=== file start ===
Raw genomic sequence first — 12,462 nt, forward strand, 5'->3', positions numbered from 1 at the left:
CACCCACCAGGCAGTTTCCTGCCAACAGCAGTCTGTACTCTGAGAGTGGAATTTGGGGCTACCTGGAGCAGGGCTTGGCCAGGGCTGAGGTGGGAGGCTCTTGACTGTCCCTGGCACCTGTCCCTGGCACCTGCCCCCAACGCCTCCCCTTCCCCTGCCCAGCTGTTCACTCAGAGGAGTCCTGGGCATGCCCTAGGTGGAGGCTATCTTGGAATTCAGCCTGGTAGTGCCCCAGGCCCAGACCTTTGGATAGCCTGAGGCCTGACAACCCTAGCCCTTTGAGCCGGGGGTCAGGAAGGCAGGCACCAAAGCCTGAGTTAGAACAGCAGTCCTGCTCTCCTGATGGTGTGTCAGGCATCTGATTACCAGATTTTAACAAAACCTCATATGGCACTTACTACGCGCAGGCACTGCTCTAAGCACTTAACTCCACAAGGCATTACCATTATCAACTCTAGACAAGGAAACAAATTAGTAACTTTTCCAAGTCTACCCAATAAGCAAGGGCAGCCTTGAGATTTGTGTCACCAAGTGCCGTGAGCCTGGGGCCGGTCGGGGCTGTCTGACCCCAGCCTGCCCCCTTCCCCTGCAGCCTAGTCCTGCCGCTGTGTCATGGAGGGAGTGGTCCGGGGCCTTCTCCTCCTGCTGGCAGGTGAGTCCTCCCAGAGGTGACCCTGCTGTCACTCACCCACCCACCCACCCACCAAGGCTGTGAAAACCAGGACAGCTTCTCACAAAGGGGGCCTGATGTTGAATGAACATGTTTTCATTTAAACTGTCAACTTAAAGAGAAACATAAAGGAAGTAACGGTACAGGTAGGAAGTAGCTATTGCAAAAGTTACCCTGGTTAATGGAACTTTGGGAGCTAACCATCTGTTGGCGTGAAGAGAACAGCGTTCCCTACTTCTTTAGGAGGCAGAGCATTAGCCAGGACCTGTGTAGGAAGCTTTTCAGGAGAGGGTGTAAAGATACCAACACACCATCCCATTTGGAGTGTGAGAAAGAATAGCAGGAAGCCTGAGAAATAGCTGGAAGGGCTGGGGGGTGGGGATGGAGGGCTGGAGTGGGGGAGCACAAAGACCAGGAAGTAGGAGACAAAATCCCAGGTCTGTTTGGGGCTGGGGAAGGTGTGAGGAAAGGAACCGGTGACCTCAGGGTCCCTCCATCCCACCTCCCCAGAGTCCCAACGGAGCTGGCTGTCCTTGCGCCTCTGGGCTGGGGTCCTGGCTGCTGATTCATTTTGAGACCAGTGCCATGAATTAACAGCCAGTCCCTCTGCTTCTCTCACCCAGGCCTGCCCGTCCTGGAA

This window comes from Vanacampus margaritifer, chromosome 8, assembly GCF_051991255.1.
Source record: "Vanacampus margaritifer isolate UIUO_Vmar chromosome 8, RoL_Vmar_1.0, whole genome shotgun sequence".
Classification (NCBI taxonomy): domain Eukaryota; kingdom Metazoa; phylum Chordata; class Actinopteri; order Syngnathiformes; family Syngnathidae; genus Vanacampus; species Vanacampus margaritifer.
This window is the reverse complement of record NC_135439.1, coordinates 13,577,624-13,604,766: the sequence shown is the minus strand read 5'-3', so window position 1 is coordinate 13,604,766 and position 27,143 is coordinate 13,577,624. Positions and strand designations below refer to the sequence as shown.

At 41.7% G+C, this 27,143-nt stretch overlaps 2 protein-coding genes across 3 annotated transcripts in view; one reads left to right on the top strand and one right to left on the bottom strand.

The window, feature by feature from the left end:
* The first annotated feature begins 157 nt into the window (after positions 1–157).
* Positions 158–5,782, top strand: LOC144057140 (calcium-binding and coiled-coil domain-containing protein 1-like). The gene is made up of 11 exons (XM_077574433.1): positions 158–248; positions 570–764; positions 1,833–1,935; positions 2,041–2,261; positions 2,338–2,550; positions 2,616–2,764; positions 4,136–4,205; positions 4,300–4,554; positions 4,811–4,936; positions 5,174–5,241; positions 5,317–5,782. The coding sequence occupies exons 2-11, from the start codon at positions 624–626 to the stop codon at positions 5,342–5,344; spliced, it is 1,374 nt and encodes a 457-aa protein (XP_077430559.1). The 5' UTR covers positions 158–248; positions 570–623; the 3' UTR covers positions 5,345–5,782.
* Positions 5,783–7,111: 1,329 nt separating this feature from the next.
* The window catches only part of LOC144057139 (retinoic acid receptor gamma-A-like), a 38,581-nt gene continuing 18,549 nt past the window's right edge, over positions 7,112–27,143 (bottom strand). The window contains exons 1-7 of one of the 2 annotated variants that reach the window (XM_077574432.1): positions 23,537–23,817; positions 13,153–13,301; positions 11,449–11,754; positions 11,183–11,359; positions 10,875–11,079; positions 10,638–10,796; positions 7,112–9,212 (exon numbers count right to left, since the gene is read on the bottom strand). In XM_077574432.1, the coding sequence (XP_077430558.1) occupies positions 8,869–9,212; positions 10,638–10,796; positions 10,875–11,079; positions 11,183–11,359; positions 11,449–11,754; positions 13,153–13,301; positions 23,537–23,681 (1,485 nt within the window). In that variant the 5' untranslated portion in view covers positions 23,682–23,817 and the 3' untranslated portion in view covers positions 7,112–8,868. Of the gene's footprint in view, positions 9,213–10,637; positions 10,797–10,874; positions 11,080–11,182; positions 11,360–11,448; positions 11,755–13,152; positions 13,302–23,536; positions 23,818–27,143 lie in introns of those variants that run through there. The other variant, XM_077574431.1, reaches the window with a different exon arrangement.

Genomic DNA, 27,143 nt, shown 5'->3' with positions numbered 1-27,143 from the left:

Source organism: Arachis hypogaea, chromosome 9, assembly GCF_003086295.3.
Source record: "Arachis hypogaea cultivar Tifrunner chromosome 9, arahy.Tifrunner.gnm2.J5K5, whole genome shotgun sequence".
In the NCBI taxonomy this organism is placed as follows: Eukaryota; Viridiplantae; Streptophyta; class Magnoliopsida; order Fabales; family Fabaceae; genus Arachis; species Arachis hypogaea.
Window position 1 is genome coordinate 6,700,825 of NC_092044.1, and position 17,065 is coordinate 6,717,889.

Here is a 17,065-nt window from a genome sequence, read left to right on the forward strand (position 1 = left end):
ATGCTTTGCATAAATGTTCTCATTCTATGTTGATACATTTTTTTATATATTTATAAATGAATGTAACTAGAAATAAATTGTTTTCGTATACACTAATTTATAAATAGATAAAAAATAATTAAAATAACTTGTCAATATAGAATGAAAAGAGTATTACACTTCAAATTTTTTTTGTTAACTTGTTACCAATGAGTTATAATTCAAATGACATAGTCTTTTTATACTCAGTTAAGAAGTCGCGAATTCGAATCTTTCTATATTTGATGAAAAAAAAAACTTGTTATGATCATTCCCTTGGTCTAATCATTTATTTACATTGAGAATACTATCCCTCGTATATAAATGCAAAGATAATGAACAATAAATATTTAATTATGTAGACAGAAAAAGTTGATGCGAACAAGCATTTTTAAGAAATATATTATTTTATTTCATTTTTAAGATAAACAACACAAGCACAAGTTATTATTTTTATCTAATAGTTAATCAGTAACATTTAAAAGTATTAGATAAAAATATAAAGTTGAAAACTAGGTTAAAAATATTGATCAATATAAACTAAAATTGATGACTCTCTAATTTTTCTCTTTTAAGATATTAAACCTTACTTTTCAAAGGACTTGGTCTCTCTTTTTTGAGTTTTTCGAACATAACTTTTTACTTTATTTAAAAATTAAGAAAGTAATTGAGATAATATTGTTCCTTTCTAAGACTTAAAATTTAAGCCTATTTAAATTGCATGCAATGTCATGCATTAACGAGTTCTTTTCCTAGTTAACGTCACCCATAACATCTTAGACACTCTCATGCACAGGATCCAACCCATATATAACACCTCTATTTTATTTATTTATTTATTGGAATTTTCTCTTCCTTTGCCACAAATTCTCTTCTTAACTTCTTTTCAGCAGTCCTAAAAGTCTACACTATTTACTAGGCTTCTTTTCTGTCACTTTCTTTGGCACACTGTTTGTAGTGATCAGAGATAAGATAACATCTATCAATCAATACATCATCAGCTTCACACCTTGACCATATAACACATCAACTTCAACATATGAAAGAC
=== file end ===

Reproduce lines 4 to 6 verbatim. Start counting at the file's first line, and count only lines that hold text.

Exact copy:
Source record: "Vanacampus margaritifer isolate UIUO_Vmar chromosome 8, RoL_Vmar_1.0, whole genome shotgun sequence".
Classification (NCBI taxonomy): domain Eukaryota; kingdom Metazoa; phylum Chordata; class Actinopteri; order Syngnathiformes; family Syngnathidae; genus Vanacampus; species Vanacampus margaritifer.
This window is the reverse complement of record NC_135439.1, coordinates 13,577,624-13,604,766: the sequence shown is the minus strand read 5'-3', so window position 1 is coordinate 13,604,766 and position 27,143 is coordinate 13,577,624. Positions and strand designations below refer to the sequence as shown.